Eighty-one percent of Evangelicals voted for Donald Trump. We read that most Evangelicals support Trump in similar numbers today. I first met this Evangelical devotion to Mr. Trump (and wrote about it, Trump as Christian) in a conversation with a former neighbor. The primary reason she knew Mr. Trump was on her side was that he had “moved the Embassy to Jerusalem.”
Religious beliefs are complex. It is tricky business to attribute specific religious ideas to a particular person. That said, there is good evidence that Cathy McMorris Rodgers (WA-Congressional District 5) is an Evangelical in the sense I’m about to discuss. Mike Pompeo, our current Secretary of State and formerly a U.S. Representative from Kansas, also holds an Evangelical worldview. One’s worldview, particularly one’s view of the future, has consequences.
So what does an “Evangelical” believe? I take my cues here from a lecture given August 20 at the South Hill Library by Matthew Sutton, professor of history at WSU in Pullman. Professor Sutton grew up and was educated in the Evangelical tradition before pursuing a doctorate in history at UC Santa Barbara. He is the author of several books on protestant religious movements, books often received well both from within and outside modern Evangelicalism.
I grew up in the United Methodist tradition. I remember sermons discussing the term “evangelical” that emphasized its etymology from the Greek words meaning “good news.” For me the word was originally infused with a nebulous idea of “spreading the Good News,” that is, spreading the Gospel of Jesus Christ.
Words evolve. Modern “Evangelicalism” with a capital “E,” according to Professor Sutton, has taken on additional meaning. It is the modern label (preferred by those who espouse it), for what has been called Fundamentalism, Dispensationalism, and Premillennialism. (You can look up these words in Wikipedia. Without a background in Protestant theology you may find yourself in the theological weeds.)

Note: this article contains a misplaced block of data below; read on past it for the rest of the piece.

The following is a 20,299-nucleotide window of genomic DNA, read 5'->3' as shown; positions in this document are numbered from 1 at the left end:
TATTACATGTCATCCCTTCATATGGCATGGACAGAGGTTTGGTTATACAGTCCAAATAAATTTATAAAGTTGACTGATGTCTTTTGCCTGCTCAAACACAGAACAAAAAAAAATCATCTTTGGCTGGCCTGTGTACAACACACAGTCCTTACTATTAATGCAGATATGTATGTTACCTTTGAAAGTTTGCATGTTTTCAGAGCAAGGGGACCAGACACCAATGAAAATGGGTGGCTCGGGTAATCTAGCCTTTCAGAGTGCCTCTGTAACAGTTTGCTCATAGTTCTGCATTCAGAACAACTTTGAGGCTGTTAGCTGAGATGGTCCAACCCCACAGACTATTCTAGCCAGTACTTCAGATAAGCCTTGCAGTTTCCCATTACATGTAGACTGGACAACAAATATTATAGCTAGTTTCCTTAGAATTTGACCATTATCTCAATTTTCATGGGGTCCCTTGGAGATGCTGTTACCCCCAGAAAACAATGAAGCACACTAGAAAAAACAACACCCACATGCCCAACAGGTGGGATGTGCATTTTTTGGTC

At the core of Evangelicalism is confidence that the future of mankind is predicted in detail by the Bible, specifically, the Bible as interpreted by certain writers and preachers beginning in the early 1800’s. The ideas spread into the popular consciousness through tent revivals and charismatic preachers; more recently, by indoctrination at religious schools like Bob Jones University, Liberty University, and the Moody Bible Institute; and, in the last twenty years or so, spread by electronic media like Youtube and Facebook. The ideas around the End Times prophecies of Evangelicalism are also spread into the popular consciousness as the popular fiction of the “Left Behind” series of books and movies and by the best-selling book, movie, and prime time TV presentation “The Late Great Planet Earth.” The core predictions of the End Times as understood in Evangelicalism and now, increasingly, in the popular consciousness, come mostly from Revelation in the New Testament and Daniel and Ezekiel in the Old Testament.